First Publication from PREVENT Dementia: China Collaboration

PREVENT Dementia has recently formed an exciting new partnership with the Sino-Britain Centre for Cognitive and Ageing Research at Southwest University in China (for more information see our recent article here). The aim of the PREVENT Dementia: China collaboration is to gather expertise, share knowledge and work together to develop truly global research solutions towards dementia prevention.

November brought a major milestone in the project with the first scientific article published since the collaboration was founded. The work, titled “Can Your DNA Influence Your Bet-Placing? The Impact of Cannabinoid Receptor 1 Gene on Gambling Tasks”, was based at the Sino-Britain Centre for Cognitive and Ageing Research and authored by Huihui Qin (senior graduate student), Dr. Jianmin Zeng (executive director of the centre), Dr Hong Chen (co-director of the centre), Dr Ling Deng (clinician at the local hospital) and Dr Li Su (brain imaging expert at the University of Cambridge, co-director of the centre at Southwest University China and key member of the PREVENT Dementia programme in the UK). The research looked to provide insights to answer a big question: “Are we placing a bet by ourselves or has our DNA already made the decision for us?”

The researchers used a combination of genetic analysis and experimental psychology to explore how variations in a particular gene, the cannabinoid receptor 1 gene, influenced individuals’ bet-placing behaviour. They found that when completing an experimental gambling task, participants who carry two copies of a particular variation of this gene placed significantly larger bets than those who carry only one copy.

This result is consistent with previous findings that individuals with such variations in this gene were more susceptible to drug addiction and risk-taking behaviour. This result suggests an answer to the big question: Our DNA did already make the decision of bet placing for us, to some degree.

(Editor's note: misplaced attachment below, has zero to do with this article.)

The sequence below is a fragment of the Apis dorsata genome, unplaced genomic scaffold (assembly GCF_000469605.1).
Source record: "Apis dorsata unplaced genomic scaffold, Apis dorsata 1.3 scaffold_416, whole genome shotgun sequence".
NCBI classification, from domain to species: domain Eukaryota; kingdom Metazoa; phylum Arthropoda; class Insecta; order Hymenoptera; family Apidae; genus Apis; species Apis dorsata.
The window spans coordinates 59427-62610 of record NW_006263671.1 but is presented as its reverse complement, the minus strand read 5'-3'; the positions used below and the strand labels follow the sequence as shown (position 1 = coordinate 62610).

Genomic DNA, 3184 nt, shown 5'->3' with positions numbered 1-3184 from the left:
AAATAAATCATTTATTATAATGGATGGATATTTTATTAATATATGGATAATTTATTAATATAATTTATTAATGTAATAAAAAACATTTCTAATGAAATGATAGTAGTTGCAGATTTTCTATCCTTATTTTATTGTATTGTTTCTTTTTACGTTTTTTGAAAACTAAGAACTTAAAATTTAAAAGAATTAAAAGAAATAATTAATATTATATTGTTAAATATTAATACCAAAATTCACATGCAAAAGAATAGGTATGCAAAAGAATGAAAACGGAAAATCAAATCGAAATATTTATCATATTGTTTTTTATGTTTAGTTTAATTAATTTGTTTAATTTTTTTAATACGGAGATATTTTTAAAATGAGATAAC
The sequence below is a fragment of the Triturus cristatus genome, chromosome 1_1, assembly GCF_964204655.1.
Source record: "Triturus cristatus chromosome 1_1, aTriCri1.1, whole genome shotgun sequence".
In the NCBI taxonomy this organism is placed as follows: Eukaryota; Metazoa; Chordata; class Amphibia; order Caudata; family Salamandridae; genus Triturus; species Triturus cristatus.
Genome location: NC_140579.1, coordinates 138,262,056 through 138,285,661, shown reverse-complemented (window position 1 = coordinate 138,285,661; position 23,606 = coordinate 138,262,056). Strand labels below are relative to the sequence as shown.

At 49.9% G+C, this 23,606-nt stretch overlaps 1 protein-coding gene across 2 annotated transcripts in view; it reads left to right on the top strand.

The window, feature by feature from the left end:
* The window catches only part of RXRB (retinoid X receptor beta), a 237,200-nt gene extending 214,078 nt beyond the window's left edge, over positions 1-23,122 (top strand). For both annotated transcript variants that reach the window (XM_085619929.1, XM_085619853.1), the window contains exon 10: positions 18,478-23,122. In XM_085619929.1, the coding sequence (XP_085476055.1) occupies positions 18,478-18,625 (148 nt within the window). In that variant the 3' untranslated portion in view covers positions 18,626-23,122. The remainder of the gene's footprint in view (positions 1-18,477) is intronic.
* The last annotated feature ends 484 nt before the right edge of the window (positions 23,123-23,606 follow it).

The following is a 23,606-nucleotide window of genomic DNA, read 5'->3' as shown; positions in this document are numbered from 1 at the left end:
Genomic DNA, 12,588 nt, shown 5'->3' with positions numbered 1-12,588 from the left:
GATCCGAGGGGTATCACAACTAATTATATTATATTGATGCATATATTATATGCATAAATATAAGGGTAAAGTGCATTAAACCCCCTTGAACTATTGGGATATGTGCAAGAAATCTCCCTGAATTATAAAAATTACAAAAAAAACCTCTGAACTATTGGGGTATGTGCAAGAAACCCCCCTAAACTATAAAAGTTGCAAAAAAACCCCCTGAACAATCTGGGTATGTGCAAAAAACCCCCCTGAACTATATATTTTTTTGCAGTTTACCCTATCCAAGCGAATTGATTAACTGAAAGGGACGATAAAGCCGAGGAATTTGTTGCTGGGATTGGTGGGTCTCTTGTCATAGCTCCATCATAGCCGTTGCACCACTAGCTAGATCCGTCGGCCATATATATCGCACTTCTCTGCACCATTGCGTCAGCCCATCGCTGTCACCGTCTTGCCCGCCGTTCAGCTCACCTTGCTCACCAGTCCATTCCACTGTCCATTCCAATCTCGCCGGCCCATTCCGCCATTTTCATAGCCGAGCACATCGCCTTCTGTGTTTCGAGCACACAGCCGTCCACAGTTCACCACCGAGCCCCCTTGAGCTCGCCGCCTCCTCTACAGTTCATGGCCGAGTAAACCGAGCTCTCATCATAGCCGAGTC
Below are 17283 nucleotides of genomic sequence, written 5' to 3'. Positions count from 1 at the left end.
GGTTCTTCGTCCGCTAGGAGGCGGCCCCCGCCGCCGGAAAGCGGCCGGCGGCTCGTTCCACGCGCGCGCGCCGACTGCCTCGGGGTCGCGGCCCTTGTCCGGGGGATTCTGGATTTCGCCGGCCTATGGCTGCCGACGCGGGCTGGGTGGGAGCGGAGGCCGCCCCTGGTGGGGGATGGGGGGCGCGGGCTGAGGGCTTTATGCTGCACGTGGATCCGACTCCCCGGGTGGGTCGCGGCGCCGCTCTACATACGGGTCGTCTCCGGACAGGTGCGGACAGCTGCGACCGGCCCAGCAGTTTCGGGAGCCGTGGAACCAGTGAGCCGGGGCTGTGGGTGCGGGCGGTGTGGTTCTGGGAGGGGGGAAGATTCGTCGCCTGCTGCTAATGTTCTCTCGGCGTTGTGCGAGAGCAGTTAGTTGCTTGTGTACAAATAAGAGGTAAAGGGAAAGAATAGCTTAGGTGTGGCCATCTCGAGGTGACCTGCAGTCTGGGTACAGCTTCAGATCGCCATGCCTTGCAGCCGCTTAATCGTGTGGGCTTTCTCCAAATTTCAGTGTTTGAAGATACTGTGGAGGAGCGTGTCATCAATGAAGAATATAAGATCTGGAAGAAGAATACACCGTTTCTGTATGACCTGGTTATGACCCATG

To build on these initial results the team are planning further research to explore the findings along two main themes:

  1. To investigate how dementia-related genes affect decision making. As a first step, they have explored how risk- and reward- related gene variations influence decision making in the above-mentioned work. Based on that work, they will further explore how dementia-related genes affect decision making and how different brain regions and the connections between these regions are involved in this.
  2. To investigate how dementia-related genes affect performance on a range of other brain functions, such as thinking and memory. This will involve many tasks currently used in the PREVENT study such as the Stroop task, four mountains task and tests of implicit memory. In addition, they also want to explore the role that connections between specific brain regions play in the link between these genes and task performance.

In October of this year, members of the PREVENT Dementia team from the UK, Prof Craig Ritchie, Dr. Li Su, and Sarah Gregory, visited the Sino-Britain Centre for Cognitive and Ageing Research (see here). Following this visit both sides agreed to have closer collaboration in scientific research and ongoing exchange visits for students and researchers. We believe that working together in this way will make important contributions to further our understanding of brain ageing and dementia.

Watch this space for more exciting developments to come from the PREVENT Dementia: China collaboration!

Paper Citation

Qin, H., Zeng, J., Chen, H., Deng, L. and Su, L., 2018. Can your DNA influence your bet-placing? The impact of Cannabinoid Receptor 1 Gene on gambling tasks. Frontiers in Human Neuroscience12.

The full research publication is available for public access here.